Island County Commissioner Janet St. Clair is a nerd.
The kind of nerd who spends the holidays pouring over a book about “mastering council meetings” in preparation for becoming the new chair of the board of commissioners.
She’s just wrapped up her first year in office after defeating incumbent District 3 commissioner Rick Hannold in 2018. Despite her propensity for preparation and studiousness, the position has opened her eyes to the realities of county government, its unsung heroes and the divide that can exist between what the public thinks government does and what it can actually do.
“The learning curve on this job is tremendous,” St. Clair said.
Last year’s striking “aha moment” came during the snow storm that pummeled Whidbey Island last February. She knew that a large percentage of the budget was dedicated to public works, but her position in office has allowed her to see firsthand much of what the department does. In one instance, she rode along with a crew as it cleared roads to help a resident in need return home from a mainland hospital.
The unusual weather event also resulted in a pretty continuous stream of emails from constituents and a dialogue about what local government could do about their problems.
“It was just this wonderful, concrete case study,” St. Clair said.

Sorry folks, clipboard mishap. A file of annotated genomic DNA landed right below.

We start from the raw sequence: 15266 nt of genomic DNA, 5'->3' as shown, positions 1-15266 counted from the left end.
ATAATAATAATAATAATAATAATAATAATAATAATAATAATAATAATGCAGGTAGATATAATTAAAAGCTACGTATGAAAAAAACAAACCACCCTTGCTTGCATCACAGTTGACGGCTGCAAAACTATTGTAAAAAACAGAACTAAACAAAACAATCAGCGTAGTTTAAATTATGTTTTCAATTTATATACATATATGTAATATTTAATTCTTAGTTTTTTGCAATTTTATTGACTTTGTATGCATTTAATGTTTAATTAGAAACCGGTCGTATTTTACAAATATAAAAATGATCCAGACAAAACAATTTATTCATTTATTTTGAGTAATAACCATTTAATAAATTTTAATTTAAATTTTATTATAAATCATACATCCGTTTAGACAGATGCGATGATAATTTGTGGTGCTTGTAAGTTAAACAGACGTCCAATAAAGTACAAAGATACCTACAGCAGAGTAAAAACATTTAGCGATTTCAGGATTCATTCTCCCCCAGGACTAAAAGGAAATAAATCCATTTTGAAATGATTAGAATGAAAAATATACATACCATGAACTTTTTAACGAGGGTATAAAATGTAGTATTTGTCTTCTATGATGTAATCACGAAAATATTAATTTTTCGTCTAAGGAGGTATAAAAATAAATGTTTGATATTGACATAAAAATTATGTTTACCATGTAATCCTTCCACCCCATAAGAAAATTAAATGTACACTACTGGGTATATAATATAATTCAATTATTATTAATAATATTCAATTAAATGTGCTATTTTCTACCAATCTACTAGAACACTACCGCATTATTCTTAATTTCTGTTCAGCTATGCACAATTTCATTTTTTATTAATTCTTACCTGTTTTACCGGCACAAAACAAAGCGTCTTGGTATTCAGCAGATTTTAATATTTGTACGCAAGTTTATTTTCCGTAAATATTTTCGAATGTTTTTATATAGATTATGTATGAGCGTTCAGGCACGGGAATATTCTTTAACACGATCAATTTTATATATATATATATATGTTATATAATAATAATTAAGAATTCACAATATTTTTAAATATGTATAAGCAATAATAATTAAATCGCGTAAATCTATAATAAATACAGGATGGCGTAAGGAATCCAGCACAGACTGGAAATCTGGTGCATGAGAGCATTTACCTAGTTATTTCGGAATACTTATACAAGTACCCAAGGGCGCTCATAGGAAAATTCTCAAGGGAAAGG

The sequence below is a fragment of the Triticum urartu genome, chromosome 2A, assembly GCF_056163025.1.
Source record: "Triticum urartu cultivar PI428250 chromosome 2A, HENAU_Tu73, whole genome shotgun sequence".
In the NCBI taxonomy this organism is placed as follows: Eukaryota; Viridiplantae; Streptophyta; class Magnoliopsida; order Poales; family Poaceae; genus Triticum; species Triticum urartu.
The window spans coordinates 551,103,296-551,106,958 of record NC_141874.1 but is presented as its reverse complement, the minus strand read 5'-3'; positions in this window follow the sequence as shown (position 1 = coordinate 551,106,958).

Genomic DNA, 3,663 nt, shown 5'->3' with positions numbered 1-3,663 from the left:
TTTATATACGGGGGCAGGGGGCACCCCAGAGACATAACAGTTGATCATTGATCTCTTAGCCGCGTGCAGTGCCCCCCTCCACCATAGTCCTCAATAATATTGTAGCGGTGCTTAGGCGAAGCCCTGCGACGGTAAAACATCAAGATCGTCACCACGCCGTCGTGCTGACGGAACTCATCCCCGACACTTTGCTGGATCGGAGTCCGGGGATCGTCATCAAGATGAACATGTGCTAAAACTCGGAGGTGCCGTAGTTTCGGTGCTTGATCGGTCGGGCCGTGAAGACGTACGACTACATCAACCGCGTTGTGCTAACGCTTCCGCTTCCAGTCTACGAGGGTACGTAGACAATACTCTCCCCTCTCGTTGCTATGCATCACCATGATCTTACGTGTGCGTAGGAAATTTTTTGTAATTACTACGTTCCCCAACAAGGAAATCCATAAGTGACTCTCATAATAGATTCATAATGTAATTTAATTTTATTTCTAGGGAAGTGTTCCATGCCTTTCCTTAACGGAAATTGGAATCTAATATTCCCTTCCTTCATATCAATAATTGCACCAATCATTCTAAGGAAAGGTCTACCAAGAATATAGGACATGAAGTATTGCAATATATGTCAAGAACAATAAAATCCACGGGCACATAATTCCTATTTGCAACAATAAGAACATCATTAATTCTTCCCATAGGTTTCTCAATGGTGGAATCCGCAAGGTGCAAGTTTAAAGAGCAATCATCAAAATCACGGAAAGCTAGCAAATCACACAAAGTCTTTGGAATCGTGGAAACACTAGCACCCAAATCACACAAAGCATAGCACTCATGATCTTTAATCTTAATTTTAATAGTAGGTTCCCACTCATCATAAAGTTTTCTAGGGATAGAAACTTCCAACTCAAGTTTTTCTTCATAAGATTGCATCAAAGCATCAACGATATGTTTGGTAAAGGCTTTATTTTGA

She spent a lot of time over the first year explaining that commissioners don’t have authority over other elected officials or state decisions.
When it comes to things the county can and has done, she said she’s proud of the progress made to protect the environment, such as giving the Whidbey Camano Land Trust a grant to expand a preserve and trail system in North Whidbey. She thinks more can be done to protect shoreline, and she’d like to see incentives in place for protecting that critical habitat.
She’s proud of the work the county has done on housing, much of which was set in motion before her term began. However, she was taken aback by some of the resistance to affordable housing, she said.
The concerns about growth and development are legitimate, she said, but she’ll continue to focus on ways to support workers and seniors in Island County.
“We should all focus on creating communities where everyone can thrive,” she said.
Another challenge with her new position stemmed less from the job itself and more from its location. St. Clair ran for office, in part, because she thought Camano Island deserved more of a voice on the board.
Her residence on the county’s other island, however, means a three-hour roundtrip commute to and from work.
In the summer, she and her husband decided to shorten her commute by utilizing less-than-conventional lodging options. The couple stayed in their boat at the Oak Harbor marina during most weeknights.
One week that summer, her commute was made even shorter when they camped at Fort Ebey State Park and the commissioner rode her bicycle to the commissioners’ Coupeville office.
“What a cool place, where you can camp and ride your bike to work,” St. Clair said.